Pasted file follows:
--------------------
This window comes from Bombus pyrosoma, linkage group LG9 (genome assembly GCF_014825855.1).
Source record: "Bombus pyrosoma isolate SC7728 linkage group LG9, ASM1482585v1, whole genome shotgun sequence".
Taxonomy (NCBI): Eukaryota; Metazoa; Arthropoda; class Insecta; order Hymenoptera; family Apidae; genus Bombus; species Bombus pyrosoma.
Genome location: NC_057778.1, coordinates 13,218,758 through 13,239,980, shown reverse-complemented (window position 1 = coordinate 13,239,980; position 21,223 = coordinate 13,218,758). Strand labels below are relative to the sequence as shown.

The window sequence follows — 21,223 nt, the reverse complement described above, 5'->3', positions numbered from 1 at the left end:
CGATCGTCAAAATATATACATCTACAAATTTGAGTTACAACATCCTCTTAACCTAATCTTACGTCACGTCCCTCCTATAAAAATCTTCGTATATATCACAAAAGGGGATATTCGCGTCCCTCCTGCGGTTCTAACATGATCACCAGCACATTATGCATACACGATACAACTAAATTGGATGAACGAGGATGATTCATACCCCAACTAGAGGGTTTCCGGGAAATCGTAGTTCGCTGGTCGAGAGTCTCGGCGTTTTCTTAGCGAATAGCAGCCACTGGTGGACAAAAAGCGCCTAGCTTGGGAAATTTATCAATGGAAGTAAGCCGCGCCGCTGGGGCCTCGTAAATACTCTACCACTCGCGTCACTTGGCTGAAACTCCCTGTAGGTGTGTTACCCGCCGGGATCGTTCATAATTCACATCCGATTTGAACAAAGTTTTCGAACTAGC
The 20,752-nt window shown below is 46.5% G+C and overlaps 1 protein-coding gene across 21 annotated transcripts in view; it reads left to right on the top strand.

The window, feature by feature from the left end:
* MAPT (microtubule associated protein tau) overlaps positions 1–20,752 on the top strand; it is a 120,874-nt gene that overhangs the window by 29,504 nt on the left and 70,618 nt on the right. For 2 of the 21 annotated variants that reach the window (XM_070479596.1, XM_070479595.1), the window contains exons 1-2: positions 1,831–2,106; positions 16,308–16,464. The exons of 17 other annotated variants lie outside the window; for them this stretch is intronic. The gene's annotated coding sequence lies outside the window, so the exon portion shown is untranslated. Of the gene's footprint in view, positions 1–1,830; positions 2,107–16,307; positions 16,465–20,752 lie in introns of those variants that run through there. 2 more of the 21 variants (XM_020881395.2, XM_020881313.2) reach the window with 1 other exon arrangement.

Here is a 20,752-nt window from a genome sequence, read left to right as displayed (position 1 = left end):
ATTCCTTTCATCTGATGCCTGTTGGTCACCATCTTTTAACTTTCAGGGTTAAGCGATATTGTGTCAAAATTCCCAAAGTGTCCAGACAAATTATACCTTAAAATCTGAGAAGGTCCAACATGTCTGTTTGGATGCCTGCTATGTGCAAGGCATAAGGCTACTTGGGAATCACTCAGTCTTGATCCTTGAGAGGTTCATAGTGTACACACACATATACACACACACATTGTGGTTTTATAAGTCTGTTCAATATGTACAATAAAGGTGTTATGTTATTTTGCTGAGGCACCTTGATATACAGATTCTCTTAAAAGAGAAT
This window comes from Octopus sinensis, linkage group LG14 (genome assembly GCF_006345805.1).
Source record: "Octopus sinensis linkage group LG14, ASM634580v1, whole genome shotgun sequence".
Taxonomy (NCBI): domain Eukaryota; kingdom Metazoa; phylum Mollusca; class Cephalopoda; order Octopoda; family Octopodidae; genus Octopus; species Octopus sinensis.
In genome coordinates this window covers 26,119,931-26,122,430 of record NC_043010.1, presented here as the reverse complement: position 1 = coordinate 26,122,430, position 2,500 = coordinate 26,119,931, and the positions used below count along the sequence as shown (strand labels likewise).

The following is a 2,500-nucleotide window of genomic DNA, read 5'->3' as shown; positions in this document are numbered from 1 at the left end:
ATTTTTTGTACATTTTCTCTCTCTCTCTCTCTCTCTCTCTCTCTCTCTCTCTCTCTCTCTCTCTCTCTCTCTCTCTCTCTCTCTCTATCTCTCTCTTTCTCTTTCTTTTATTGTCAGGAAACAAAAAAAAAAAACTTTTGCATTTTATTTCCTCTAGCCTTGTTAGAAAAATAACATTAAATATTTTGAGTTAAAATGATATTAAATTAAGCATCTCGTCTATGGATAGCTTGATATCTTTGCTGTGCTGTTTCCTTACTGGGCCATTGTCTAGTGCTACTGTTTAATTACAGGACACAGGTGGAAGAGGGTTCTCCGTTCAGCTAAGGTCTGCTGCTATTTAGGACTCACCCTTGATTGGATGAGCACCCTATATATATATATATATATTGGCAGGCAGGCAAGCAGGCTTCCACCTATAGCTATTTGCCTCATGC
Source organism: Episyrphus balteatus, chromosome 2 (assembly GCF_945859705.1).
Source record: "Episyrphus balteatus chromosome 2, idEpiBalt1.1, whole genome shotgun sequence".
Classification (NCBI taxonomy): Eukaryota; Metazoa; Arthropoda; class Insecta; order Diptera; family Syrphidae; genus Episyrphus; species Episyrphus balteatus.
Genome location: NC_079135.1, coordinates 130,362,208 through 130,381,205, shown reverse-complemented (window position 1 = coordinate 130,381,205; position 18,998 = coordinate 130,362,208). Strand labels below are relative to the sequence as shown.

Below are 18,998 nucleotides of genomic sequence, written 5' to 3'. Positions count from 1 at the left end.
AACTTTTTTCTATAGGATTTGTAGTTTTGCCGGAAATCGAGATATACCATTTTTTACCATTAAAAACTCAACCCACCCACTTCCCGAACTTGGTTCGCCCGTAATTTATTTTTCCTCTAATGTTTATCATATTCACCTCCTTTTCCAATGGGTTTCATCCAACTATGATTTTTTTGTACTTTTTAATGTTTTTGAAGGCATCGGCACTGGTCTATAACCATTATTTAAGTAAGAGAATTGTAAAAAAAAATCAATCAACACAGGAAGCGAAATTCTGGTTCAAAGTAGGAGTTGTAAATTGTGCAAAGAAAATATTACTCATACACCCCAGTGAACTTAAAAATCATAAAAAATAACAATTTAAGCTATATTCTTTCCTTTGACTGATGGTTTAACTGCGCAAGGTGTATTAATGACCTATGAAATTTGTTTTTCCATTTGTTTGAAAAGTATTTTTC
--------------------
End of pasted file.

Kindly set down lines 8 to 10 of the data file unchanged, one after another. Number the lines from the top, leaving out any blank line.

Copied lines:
The window, feature by feature from the left end:
* MAPT (microtubule associated protein tau) overlaps positions 1–20,752 on the top strand; it is a 120,874-nt gene that overhangs the window by 29,504 nt on the left and 70,618 nt on the right. For 2 of the 21 annotated variants that reach the window (XM_070479596.1, XM_070479595.1), the window contains exons 1-2: positions 1,831–2,106; positions 16,308–16,464. The exons of 17 other annotated variants lie outside the window; for them this stretch is intronic. The gene's annotated coding sequence lies outside the window, so the exon portion shown is untranslated. Of the gene's footprint in view, positions 1–1,830; positions 2,107–16,307; positions 16,465–20,752 lie in introns of those variants that run through there. 2 more of the 21 variants (XM_020881395.2, XM_020881313.2) reach the window with 1 other exon arrangement.

Here is a 20,752-nt window from a genome sequence, read left to right as displayed (position 1 = left end):